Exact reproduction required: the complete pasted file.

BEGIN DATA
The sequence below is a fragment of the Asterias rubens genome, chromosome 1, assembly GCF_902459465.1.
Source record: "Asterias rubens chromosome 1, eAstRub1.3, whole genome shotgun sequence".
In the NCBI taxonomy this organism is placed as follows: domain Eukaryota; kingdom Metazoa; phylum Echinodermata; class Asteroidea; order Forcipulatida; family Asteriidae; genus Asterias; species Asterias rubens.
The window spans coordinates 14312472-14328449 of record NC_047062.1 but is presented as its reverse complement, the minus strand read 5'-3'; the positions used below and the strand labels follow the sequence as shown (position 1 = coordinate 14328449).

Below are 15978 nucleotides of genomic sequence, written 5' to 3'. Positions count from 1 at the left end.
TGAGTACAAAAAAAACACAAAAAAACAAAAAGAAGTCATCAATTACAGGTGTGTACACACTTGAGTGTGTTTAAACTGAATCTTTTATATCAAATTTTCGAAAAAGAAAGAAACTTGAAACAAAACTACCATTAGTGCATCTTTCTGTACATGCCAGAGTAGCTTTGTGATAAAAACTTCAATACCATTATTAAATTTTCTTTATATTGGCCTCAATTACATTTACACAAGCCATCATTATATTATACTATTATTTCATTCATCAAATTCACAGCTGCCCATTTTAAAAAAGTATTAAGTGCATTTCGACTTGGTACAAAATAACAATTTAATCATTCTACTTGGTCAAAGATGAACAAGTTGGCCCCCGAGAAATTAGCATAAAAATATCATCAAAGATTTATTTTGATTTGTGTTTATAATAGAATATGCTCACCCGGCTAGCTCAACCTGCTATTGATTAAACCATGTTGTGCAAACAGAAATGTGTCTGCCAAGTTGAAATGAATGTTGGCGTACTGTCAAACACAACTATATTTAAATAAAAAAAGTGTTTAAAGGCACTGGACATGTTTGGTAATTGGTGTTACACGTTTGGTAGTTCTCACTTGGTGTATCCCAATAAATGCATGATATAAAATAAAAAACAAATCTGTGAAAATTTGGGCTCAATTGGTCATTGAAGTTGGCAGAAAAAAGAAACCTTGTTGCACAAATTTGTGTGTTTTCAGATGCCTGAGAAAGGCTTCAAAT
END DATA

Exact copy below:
The sequence below is a fragment of the Asterias rubens genome, chromosome 1, assembly GCF_902459465.1.
Source record: "Asterias rubens chromosome 1, eAstRub1.3, whole genome shotgun sequence".
In the NCBI taxonomy this organism is placed as follows: domain Eukaryota; kingdom Metazoa; phylum Echinodermata; class Asteroidea; order Forcipulatida; family Asteriidae; genus Asterias; species Asterias rubens.
The window spans coordinates 14312472-14328449 of record NC_047062.1 but is presented as its reverse complement, the minus strand read 5'-3'; the positions used below and the strand labels follow the sequence as shown (position 1 = coordinate 14328449).

Below are 15978 nucleotides of genomic sequence, written 5' to 3'. Positions count from 1 at the left end.
TGAGTACAAAAAAAACACAAAAAAACAAAAAGAAGTCATCAATTACAGGTGTGTACACACTTGAGTGTGTTTAAACTGAATCTTTTATATCAAATTTTCGAAAAAGAAAGAAACTTGAAACAAAACTACCATTAGTGCATCTTTCTGTACATGCCAGAGTAGCTTTGTGATAAAAACTTCAATACCATTATTAAATTTTCTTTATATTGGCCTCAATTACATTTACACAAGCCATCATTATATTATACTATTATTTCATTCATCAAATTCACAGCTGCCCATTTTAAAAAAGTATTAAGTGCATTTCGACTTGGTACAAAATAACAATTTAATCATTCTACTTGGTCAAAGATGAACAAGTTGGCCCCCGAGAAATTAGCATAAAAATATCATCAAAGATTTATTTTGATTTGTGTTTATAATAGAATATGCTCACCCGGCTAGCTCAACCTGCTATTGATTAAACCATGTTGTGCAAACAGAAATGTGTCTGCCAAGTTGAAATGAATGTTGGCGTACTGTCAAACACAACTATATTTAAATAAAAAAAGTGTTTAAAGGCACTGGACATGTTTGGTAATTGGTGTTACACGTTTGGTAGTTCTCACTTGGTGTATCCCAATAAATGCATGATATAAAATAAAAAACAAATCTGTGAAAATTTGGGCTCAATTGGTCATTGAAGTTGGCAGAAAAAAGAAACCTTGTTGCACAAATTTGTGTGTTTTCAGATGCCTGAGAAAGGCTTCAAAT